The Ups and Downs of Parenthood

Written by – Laurence Read

Becoming a parent is a daunting, life-changing event. It is scary, terrifying even, for many, as there is nothing that can prepare you for it. It is literally a whole new world that has to be experienced to be understood. What you will have to accept as part and parcel of parenthood, is that there are most definitely ups and most certainly downs! On balance, you will find the positives outweigh the negatives of course, but it is often difficult to remember the positives (“Well done you ate all your pasta!”) when your little bundle of joy is throwing sausages on the floor (“Stop feeding the dog!”).

To this end, it is good to be reminded that there are always good times and bad, and that everyone is going through them. Below, I detail just a few of both. These are my personal top 3 pros and cons to being a full time dad. Obviously, depending on your personal situation, your experiences will most likely be different, but that´s the joy of it, right?

To begin with, I think the most positive thing for me about being a (full time) parent is that I get to spend loads of time with my son (and dog!). I have the luxury of seeing him develop (my son, not the dog) and change on a nearly daily basis and this is an extremely fulfilling experience, especially when he does something new or shows a new understanding or ability. That moment when the child, without prompt or request, picks up a bit of waste paper and goes to the kitchen bin, thinks about putting it in, but then chooses the recycling, can be quite a satisfying time! (Substitute here any activity you might get your child to learn to do of course!).

The flipside of that, is, of course, that it can be horrifyingly difficult to be patient when your child doesn´t do what you want or need them to do. Take, for example, walking in the park with the trike. The child has begged to bring this beloved mode of transport, and has used it all the way to the park. You have obeyed, despite the fact you do all the work pushing it, and it makes a total racket. But of course, when it´s time to leave the park and get back on the aforementioned three-wheeler, your offspring really would rather remain in the park, or, failing that, sit on the floor and scream. This is one of those ´bad´ times we mentioned earlier…


So, back to a good time! As a full time dad, I get a true variety of things to do. My life is far more interesting now than it was in full time employment. Yes, I enjoyed my job, and there were elements I would go as far as saying I loved, but on the whole, being a parent far outdoes the day-to-day doldrums of full time employment (in my book anyway!). I go to the park, walk the dog, go swimming, meet with friends, go to the zoo, cook, listen to music most of the day, sing, dance, paint, draw (badly), and so on. Of course, we also go to baby classes, which, whilst scary and awkward to start with being a lone male, has become a very positive and fulfilling aspect of my life, as I feel I´m helping to break the stereotype of ´babysitting´ my own child (“Oh is mummy at work today?”). And all of this watching my son learn, love and do these things too.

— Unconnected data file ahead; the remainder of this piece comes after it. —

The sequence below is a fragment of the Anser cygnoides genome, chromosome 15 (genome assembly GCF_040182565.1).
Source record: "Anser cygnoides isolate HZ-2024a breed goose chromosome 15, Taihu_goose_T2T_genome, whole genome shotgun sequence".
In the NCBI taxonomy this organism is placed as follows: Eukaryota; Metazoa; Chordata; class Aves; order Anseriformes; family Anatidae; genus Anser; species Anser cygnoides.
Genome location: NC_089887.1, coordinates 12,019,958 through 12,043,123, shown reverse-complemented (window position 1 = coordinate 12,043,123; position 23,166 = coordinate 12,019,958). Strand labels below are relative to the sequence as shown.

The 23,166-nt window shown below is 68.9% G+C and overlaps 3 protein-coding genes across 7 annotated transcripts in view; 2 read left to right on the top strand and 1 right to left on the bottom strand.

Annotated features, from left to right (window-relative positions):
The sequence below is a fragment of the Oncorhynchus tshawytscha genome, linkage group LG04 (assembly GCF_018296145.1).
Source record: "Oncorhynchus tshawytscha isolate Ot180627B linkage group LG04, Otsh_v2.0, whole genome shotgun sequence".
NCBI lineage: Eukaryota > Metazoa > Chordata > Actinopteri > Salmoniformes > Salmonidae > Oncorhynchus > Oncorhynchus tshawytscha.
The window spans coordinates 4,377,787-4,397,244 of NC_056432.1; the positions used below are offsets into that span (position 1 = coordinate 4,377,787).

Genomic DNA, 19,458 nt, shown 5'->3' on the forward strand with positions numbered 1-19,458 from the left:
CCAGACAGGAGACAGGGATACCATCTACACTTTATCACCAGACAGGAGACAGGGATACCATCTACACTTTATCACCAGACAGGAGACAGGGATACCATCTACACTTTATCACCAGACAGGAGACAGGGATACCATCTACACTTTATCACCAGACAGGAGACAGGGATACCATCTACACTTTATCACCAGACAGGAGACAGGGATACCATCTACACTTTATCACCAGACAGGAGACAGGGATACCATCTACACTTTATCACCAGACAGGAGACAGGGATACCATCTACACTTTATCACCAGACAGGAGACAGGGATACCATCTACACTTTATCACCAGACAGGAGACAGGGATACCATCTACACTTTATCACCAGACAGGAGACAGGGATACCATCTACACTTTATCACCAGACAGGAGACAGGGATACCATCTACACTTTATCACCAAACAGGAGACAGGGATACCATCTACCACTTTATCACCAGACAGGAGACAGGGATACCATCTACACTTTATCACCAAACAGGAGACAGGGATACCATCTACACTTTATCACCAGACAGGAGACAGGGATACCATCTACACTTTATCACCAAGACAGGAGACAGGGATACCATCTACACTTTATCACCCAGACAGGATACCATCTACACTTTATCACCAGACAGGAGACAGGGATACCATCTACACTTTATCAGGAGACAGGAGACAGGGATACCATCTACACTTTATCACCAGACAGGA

Of course, this leaves me with very little real time to think or plan any future career or business ideas (together with my wife, or alone). You are always either doing something with your child or constantly thinking of the next job that needs doing (cooking, ironing, prepare for class, walk the dog). Linked to this downside is one final challenge – I often find myself worrying about giving him enough ´input´ (e.g. learning, reading) – especially having been a teacher. Despite all the activities we do, it is often easy to think you should be doing something else to help your little one learn. The bottom line is, you do what you can, it will most likely be good enough!

Finally, and to finish on a positive note, I feel a far greater sense of value and reward doing this ´job´ than I ever did in employment.  I support my wife with her work and our life together. For example, I try to cook lots of different food, she has the freedom to (sometimes!) go to classes like Tai Chi as I can look after our son. I really feel like I support the ´family´ rather than just ´doing a job´.

Parenting is a stressful, time-consuming, non-stop adventure, but it´s an adventure I am glad to be a part of!


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